The Baensch Aquarium Atlas uses this new revision on page 114 to describe the varieties: Anubias barteri var. nana and Anubias barteri var. glabra. The synonym names are shown, proving that A. nana and A. lanceolata are no longer considered correct.
A. barteri Schott: 1. var. caladifolia Engler, lower side leaf. 2. var. glabra N. E. Brown, upper side leaf. 3. var. nana (Engler) Cruzie, upper side leaf. 4. var. angustifolia (Engler) Cruzio, upper side leaf.
A. barteri Schott var barteri: 1. upper side leaf. 2. lower side leaf. 3. inflorescence. 4. inflorescence. 5. upper side synandrium. 6. synsndrium, side view. 7. part of the rhizome
However, there are other sources of plants, mostly catalogues, which will continue to use other names for the species and will continue to "find new species" for the buying public. Unless they can document the new species or variety with cultivation and comparison, as well as collection point, I doubt that the "new species" exists except in their minds. More likely, they have crossed one species with another which will only lead to chaos.
A. aftelli Schott: 1. upper side leaf. 2. inflorescence. 3. synandrium 4. upper side sunandrium 5. anther, front view. 6. part of the rhizome.
According to the Crusio revision, there are eight species, no sub-spe6es, and five varieties. Seven of the species stand by themselves with only A. barteri being divided into five varieties. The varieties described exhibited constant leaf pattern when cultivated but were not taxonomically different enough to warrant sub-species level.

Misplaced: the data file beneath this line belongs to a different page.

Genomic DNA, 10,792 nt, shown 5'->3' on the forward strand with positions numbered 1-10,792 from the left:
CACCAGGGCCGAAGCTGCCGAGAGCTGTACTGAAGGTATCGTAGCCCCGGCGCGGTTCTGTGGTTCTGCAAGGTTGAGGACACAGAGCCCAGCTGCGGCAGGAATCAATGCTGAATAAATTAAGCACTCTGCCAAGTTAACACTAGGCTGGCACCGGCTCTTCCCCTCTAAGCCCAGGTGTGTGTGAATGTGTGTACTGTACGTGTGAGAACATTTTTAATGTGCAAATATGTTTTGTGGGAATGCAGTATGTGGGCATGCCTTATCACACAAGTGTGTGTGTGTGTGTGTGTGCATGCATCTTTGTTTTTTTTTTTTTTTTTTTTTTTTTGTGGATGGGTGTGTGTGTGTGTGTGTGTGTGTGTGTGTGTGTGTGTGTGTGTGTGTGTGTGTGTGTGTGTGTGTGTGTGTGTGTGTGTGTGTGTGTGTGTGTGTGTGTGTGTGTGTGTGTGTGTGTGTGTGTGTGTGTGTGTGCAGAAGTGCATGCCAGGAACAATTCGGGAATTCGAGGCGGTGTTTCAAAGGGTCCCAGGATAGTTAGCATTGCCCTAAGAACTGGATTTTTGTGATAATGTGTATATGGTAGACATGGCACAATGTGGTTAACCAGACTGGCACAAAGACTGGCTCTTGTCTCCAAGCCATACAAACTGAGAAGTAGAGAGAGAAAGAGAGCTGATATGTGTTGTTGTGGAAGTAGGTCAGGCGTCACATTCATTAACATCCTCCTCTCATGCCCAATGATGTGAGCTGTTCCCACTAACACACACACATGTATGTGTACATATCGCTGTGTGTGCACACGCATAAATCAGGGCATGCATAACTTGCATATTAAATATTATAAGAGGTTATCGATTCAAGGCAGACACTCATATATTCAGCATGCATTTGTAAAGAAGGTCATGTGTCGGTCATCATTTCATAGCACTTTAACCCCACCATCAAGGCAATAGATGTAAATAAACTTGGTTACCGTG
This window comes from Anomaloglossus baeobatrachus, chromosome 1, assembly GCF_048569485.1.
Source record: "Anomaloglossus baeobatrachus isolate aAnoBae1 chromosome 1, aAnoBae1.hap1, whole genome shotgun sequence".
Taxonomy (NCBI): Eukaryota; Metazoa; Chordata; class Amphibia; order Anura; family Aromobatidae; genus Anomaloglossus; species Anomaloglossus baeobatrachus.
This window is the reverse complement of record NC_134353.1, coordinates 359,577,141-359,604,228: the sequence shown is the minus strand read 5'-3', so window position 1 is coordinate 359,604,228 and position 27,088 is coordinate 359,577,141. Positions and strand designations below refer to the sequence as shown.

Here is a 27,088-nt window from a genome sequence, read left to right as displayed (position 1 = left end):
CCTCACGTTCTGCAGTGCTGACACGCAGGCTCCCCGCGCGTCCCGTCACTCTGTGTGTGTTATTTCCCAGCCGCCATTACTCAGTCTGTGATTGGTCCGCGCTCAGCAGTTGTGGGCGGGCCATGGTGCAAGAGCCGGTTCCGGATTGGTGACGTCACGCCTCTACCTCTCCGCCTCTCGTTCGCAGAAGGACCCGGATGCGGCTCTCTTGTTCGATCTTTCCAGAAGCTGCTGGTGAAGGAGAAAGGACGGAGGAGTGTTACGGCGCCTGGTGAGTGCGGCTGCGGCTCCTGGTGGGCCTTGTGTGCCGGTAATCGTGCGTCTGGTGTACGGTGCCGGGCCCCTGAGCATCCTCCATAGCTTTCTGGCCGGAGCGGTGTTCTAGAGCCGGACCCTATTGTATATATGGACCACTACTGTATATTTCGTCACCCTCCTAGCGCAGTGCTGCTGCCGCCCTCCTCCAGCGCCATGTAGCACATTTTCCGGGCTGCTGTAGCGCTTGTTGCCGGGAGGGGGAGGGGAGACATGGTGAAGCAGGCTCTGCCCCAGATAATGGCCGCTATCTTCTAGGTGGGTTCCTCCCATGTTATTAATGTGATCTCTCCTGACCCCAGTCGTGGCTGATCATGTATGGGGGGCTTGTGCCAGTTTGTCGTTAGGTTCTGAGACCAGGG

The eight species recognized are: A. afzelli, A. A barteri, A. gigantea, A. gillitii, A. gracilis, A. hostifolia, A. heterophylla and A. pynaertii.
The five varieties recognized are all A. barteri. They are: A. var. caladiifolia, A. var. nana, A. var. barteri, A var. angustifolia and A. var. glabra.
Rather than try to describe each species with words, I have copied the leaf blade and inflorescence drawings directly from the Crusio journal. The drawings are attributed to Miss. Ike Zewald, apparently a staff member at the university in Wageningen.
As you can see from the drawings, them are many similarities in leaf shape. Athough it is true that the best way to determine species is the blossom, there are reliable sources of Anubias. Here is where you, as a hobbiest must invest some time. A major part of collecting and propagating plants in the aquarium is in identfication. When considefing a purchase, ask questions as to the species name and orgin. Compare what you see with known pictures or drawings.
A .gilletti De Wilderman et Durand: 1. lower side leaf. 2. upper side leaf. 3. inflorescence. 4. upper side synandrium 5. synamdrium side view. 6. pistil, opened. 7. cross section of pistil, evules removed.
I would like to thank Mr. Ted Hathaway at the Minneapolis Public Library, the librarians and the Circulation Department at the Agricultural University Cental Library, University of Minnesota
Aquarium Plants, Rataj & Horman, TFH
Baensch Aquarium Atlas, Tetra Press
A Revision of Anubias (Schott), W. Crusio - author, Laboratory of Plant Taxonomy and Plant Geography, Agricultural University, Wageningen, The Netherlands
Oriental Aquarium, Singapore
Water Plants in the Aquarium, Ines Scheurmum
A Fishkeepers Guide to Aquarium Plants, Barry James
A. hastifolia Engler: 1. lower leaf side. 2. inflorescence. 3. synandrium, side view, 4. upper side synandrium. 5. detail of nervature, lower side leaf.
A. gracilis Cheveller ex Hutchinson: 1. lower side leaf. 2. upper side leaf. 3. bud. 4. infloreseence. 5. upper side synandrium. 6. synandrium, side view. 7. detail of nervature. lower side leaf.